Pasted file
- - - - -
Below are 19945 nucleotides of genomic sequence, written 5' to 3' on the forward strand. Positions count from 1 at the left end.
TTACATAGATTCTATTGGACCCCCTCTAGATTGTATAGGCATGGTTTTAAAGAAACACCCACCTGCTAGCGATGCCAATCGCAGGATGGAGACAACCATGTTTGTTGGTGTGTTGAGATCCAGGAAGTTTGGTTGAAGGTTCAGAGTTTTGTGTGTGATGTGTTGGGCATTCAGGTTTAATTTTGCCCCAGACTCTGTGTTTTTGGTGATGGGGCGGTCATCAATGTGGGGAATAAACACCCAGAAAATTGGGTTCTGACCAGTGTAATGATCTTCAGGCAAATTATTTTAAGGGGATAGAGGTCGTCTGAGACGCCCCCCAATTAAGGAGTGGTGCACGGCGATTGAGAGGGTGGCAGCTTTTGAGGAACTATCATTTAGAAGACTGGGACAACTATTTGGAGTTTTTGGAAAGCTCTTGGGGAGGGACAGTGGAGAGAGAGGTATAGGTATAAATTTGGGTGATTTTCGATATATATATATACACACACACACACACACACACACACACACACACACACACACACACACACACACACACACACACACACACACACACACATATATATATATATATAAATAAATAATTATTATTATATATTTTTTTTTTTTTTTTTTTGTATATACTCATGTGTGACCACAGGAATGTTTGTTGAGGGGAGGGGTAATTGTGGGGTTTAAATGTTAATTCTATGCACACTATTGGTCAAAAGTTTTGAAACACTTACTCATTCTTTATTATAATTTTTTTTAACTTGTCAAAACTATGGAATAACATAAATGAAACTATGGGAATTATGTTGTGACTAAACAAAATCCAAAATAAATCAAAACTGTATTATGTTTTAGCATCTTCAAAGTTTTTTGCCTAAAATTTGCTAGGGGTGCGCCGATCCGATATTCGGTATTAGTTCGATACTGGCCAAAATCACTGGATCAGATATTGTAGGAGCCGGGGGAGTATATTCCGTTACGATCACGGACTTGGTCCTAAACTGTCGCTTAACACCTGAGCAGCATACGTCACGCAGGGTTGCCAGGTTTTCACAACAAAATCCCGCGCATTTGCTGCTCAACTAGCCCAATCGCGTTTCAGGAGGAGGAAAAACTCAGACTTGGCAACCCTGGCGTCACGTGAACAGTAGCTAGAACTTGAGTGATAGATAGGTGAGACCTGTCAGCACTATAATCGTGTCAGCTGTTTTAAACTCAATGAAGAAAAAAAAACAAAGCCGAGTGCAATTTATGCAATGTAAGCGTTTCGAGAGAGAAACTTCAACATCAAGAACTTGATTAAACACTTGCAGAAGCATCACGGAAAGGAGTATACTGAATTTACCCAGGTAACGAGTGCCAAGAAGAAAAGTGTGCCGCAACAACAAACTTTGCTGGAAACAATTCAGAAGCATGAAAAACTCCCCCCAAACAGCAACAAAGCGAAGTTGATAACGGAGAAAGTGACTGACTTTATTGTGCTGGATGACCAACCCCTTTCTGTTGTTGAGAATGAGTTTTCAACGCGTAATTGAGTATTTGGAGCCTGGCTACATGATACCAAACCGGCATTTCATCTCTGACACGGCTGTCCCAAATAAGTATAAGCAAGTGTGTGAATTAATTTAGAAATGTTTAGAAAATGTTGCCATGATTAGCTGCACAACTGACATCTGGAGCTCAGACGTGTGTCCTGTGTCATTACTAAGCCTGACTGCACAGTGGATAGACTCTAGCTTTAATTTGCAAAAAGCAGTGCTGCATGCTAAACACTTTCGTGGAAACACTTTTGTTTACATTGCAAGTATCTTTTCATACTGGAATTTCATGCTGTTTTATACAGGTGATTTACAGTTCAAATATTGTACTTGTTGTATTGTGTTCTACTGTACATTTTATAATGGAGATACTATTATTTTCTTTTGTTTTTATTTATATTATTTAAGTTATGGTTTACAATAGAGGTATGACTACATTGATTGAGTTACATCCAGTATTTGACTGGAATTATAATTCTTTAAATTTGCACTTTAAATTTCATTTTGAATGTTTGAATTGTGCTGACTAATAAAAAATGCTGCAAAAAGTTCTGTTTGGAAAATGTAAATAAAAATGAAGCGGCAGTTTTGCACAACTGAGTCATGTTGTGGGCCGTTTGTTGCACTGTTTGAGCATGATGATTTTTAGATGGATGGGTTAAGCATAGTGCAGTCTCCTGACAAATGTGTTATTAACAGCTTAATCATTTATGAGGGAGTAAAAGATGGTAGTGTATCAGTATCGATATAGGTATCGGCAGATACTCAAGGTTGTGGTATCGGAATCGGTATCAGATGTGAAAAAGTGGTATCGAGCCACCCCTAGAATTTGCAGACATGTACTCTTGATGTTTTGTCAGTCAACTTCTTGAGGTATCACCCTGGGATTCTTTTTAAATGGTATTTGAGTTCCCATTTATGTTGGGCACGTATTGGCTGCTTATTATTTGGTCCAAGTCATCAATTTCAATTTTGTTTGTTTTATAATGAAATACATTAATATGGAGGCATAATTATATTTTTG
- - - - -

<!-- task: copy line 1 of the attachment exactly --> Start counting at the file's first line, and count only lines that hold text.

Below are 19945 nucleotides of genomic sequence, written 5' to 3' on the forward strand. Positions count from 1 at the left end.